- Australian men take home $25,717 a year more than women on average.
- Pay gaps favour men in every industry and occupation and women earn on average 79% of men’s full-time total pay.
- However, the Workplace Gender Equality Agency says there’s been a steady increase in women in management and leadership roles.
The gender pay gap is narrowing in Australia but men still earn an average $25,717 more than women.
Men get paid 21.3% more than women on average, according to data released today by the Workplace Gender Equality Agency.
The biggest pay gap is 30.3% in the financial services sector.
The data shows pay gaps favouring men in every industry and occupation and women earn on average just 79% of men’s full-time total pay.
The five-year data trends show no movement in gender segregation across Australian industries and little improvement in either access to paid parental leave or the representation of women at CEO level or on boards.
The pay gap:
The gap is narrowing, slowly:
All industries have a gender pay gap in favour of men.
And financial and insurance services is the industry with the highest total remuneration gender pay gap at 30.3%.
Construction has now replaced Rental, Hiring and Real Estate Services as the industry with the second-highest gender pay gap at 29.4%.
The gender pay gaps by types of manager category and non-manager occupations:
And the pay gap by industry:
Libby Lyons, the Workplace Gender Equality Agency’s director, says the data shows a steady rise in the number of women in management roles and growth in employer action in areas such as overall gender equality policies and strategies, pay equity and flexible work.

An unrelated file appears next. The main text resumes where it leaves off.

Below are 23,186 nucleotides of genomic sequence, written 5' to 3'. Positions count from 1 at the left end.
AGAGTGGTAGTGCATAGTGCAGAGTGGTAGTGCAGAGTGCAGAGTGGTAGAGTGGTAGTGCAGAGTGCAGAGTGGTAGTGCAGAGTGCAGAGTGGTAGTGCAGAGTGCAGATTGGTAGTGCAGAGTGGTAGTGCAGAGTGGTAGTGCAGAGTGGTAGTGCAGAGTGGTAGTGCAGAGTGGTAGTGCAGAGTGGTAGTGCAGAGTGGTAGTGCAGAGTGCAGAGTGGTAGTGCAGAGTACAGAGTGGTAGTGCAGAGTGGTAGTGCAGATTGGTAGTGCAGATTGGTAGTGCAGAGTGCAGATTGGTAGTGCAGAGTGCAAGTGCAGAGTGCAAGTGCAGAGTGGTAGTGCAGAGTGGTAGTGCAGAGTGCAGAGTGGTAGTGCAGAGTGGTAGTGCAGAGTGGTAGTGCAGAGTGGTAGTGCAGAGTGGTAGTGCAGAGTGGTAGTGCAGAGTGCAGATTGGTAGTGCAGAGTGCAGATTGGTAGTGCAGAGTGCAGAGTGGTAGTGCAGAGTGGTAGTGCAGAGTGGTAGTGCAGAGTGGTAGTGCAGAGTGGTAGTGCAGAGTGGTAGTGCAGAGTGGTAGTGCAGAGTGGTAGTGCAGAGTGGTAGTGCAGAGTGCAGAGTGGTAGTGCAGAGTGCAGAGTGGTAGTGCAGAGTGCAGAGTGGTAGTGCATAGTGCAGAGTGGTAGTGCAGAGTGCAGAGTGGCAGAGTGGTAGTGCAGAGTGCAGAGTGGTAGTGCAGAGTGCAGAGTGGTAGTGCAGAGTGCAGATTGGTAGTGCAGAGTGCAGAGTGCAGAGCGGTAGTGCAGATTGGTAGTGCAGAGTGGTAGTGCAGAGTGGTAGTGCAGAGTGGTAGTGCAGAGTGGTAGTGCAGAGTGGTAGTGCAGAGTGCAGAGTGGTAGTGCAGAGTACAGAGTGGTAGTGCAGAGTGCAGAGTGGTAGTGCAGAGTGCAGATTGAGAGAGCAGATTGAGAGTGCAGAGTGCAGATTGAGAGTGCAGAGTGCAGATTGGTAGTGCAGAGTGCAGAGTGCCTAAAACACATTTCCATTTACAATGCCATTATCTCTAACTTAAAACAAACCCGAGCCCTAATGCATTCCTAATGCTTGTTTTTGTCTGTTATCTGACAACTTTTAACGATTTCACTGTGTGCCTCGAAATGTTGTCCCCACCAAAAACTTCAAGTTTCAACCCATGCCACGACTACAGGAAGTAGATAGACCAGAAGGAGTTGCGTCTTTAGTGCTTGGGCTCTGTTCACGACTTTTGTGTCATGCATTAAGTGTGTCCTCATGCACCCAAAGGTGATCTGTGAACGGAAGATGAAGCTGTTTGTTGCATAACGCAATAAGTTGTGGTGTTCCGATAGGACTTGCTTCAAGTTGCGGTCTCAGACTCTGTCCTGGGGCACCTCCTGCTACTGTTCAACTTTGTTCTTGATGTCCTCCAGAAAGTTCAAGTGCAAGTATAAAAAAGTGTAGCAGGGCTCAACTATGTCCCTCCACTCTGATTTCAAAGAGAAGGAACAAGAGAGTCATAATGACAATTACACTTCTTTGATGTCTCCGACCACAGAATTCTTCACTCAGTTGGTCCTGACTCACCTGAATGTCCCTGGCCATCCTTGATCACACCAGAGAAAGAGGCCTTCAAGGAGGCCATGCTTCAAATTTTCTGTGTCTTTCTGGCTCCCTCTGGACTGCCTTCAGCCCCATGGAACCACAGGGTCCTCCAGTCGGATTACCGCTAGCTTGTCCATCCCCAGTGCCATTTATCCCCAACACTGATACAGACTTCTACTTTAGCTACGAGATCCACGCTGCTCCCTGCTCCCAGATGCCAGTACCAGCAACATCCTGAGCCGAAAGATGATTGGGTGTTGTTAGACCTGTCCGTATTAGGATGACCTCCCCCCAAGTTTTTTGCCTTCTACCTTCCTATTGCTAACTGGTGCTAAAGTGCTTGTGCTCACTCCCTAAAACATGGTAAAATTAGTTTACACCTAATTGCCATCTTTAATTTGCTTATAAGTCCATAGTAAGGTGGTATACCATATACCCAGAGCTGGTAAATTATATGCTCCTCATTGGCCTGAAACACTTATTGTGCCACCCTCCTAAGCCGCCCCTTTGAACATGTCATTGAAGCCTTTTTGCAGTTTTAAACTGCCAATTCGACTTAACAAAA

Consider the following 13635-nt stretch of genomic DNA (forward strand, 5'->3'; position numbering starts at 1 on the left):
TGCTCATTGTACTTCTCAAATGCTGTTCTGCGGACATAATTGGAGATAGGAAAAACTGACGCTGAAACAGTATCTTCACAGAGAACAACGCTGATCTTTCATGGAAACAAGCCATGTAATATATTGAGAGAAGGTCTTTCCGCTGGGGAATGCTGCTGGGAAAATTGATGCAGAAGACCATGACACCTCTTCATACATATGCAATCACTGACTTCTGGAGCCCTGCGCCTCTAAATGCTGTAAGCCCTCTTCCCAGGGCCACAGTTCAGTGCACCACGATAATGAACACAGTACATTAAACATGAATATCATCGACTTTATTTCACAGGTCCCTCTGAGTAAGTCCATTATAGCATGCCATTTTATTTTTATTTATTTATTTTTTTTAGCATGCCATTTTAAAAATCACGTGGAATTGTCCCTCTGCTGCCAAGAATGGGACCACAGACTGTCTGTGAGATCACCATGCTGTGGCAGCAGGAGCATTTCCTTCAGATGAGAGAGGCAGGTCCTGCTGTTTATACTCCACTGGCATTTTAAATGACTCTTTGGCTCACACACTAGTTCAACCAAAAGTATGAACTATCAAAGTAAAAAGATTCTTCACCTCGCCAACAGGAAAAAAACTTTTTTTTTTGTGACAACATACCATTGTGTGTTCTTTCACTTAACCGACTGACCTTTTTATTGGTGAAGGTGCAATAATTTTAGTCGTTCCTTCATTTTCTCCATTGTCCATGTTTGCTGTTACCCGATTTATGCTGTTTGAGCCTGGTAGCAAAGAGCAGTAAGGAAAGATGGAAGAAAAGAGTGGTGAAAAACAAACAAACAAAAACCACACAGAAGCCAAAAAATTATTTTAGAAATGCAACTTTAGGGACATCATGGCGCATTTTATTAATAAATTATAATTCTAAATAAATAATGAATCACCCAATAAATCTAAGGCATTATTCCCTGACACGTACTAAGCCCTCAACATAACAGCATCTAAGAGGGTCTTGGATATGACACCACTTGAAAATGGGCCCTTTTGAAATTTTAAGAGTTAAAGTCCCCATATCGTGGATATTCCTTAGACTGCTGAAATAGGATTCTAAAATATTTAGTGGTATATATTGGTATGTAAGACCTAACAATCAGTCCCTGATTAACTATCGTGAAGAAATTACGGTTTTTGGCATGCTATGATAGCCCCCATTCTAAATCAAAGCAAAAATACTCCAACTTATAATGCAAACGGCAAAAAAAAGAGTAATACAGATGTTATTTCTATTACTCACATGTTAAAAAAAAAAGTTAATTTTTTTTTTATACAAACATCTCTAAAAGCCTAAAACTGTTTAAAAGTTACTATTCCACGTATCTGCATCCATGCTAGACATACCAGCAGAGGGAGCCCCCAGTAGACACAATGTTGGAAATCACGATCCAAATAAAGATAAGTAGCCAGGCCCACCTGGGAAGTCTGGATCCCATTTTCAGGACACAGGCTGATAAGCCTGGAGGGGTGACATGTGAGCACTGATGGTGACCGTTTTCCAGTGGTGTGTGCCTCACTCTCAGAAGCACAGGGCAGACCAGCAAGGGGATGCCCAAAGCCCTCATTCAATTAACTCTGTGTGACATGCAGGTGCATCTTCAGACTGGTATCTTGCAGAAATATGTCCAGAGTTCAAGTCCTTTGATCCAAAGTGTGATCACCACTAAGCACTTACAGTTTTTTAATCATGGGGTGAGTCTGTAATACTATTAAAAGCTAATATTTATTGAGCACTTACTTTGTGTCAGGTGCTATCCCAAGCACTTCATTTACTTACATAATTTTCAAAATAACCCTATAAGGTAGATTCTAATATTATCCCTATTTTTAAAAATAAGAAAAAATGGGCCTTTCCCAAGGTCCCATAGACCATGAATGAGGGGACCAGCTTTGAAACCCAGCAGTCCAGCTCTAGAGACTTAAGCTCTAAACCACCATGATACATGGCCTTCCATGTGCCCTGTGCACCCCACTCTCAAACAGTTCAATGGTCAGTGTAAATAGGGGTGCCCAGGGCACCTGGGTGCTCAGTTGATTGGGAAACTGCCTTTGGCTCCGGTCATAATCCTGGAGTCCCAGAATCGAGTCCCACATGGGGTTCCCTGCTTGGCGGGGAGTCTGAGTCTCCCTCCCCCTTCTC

Women now make up almost 40% of the managers and almost a third of key management personnel, which is just below the CEO level, are now women.
But women still face considerable barriers at work.
“The five years of data collection demonstrates the value of measuring workplace gender equality,” she says.
“We have clear evidence that employer action delivers real results and we should recognise the great work many employers have done in addressing issues such as pay equity.
“As employers have taken action, the gender pay gap has declined and gender equality outcomes for women and men across Australia have improved.”
However, the data also highlights areas for improvement.
“Although the gender pay gap has narrowed every year, progress is too slow,” she says.
“Access to parental leave has not improved, with the provision of paid primary carer’s leave actually going backwards.
“The glass walls persist in industry segregation, which remains deeply entrenched in Australia. The glass ceiling is still a barrier for women at the CEO and board levels.”